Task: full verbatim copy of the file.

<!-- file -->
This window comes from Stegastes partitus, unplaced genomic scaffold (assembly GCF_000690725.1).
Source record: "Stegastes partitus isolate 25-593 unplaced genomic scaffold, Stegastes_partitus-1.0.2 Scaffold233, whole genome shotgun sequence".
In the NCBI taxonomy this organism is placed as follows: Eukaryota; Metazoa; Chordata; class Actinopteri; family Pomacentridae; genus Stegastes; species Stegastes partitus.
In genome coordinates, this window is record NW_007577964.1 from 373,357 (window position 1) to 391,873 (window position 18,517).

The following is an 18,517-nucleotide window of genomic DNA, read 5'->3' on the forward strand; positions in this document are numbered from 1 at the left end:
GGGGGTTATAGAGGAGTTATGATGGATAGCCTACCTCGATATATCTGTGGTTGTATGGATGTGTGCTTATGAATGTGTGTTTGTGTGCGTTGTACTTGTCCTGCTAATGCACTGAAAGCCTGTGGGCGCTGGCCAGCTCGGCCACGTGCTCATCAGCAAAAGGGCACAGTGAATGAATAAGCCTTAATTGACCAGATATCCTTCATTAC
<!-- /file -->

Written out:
This window comes from Stegastes partitus, unplaced genomic scaffold (assembly GCF_000690725.1).
Source record: "Stegastes partitus isolate 25-593 unplaced genomic scaffold, Stegastes_partitus-1.0.2 Scaffold233, whole genome shotgun sequence".
In the NCBI taxonomy this organism is placed as follows: Eukaryota; Metazoa; Chordata; class Actinopteri; family Pomacentridae; genus Stegastes; species Stegastes partitus.
In genome coordinates, this window is record NW_007577964.1 from 373,357 (window position 1) to 391,873 (window position 18,517).

The following is an 18,517-nucleotide window of genomic DNA, read 5'->3' on the forward strand; positions in this document are numbered from 1 at the left end:
GGGGGTTATAGAGGAGTTATGATGGATAGCCTACCTCGATATATCTGTGGTTGTATGGATGTGTGCTTATGAATGTGTGTTTGTGTGCGTTGTACTTGTCCTGCTAATGCACTGAAAGCCTGTGGGCGCTGGCCAGCTCGGCCACGTGCTCATCAGCAAAAGGGCACAGTGAATGAATAAGCCTTAATTGACCAGATATCCTTCATTAC